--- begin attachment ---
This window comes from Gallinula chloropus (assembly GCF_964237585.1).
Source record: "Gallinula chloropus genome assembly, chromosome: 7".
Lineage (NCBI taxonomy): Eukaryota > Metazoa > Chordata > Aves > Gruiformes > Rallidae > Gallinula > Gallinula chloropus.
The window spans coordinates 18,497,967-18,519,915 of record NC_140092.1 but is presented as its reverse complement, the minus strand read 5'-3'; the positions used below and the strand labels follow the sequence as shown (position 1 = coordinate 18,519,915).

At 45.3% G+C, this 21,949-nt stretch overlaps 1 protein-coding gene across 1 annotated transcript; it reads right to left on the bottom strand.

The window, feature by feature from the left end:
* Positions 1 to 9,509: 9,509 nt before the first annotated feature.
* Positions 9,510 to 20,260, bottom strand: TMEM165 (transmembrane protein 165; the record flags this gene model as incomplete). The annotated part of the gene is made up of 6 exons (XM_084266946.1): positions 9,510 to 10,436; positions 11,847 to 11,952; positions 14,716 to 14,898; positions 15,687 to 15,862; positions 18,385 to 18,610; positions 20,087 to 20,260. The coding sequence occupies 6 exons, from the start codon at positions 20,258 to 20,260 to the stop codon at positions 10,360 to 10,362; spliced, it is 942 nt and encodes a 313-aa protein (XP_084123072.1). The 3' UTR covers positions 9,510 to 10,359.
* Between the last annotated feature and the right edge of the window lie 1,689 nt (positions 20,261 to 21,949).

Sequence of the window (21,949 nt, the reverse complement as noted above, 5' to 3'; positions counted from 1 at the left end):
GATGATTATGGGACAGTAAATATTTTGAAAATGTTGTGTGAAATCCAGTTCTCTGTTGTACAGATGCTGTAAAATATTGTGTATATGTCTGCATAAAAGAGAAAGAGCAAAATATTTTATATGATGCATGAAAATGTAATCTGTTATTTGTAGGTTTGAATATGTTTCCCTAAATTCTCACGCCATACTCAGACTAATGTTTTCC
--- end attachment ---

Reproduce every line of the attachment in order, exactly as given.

This window comes from Gallinula chloropus (assembly GCF_964237585.1).
Source record: "Gallinula chloropus genome assembly, chromosome: 7".
Lineage (NCBI taxonomy): Eukaryota > Metazoa > Chordata > Aves > Gruiformes > Rallidae > Gallinula > Gallinula chloropus.
The window spans coordinates 18,497,967-18,519,915 of record NC_140092.1 but is presented as its reverse complement, the minus strand read 5'-3'; the positions used below and the strand labels follow the sequence as shown (position 1 = coordinate 18,519,915).

At 45.3% G+C, this 21,949-nt stretch overlaps 1 protein-coding gene across 1 annotated transcript; it reads right to left on the bottom strand.

The window, feature by feature from the left end:
* Positions 1 to 9,509: 9,509 nt before the first annotated feature.
* Positions 9,510 to 20,260, bottom strand: TMEM165 (transmembrane protein 165; the record flags this gene model as incomplete). The annotated part of the gene is made up of 6 exons (XM_084266946.1): positions 9,510 to 10,436; positions 11,847 to 11,952; positions 14,716 to 14,898; positions 15,687 to 15,862; positions 18,385 to 18,610; positions 20,087 to 20,260. The coding sequence occupies 6 exons, from the start codon at positions 20,258 to 20,260 to the stop codon at positions 10,360 to 10,362; spliced, it is 942 nt and encodes a 313-aa protein (XP_084123072.1). The 3' UTR covers positions 9,510 to 10,359.
* Between the last annotated feature and the right edge of the window lie 1,689 nt (positions 20,261 to 21,949).

Sequence of the window (21,949 nt, the reverse complement as noted above, 5' to 3'; positions counted from 1 at the left end):
GATGATTATGGGACAGTAAATATTTTGAAAATGTTGTGTGAAATCCAGTTCTCTGTTGTACAGATGCTGTAAAATATTGTGTATATGTCTGCATAAAAGAGAAAGAGCAAAATATTTTATATGATGCATGAAAATGTAATCTGTTATTTGTAGGTTTGAATATGTTTCCCTAAATTCTCACGCCATACTCAGACTAATGTTTTCC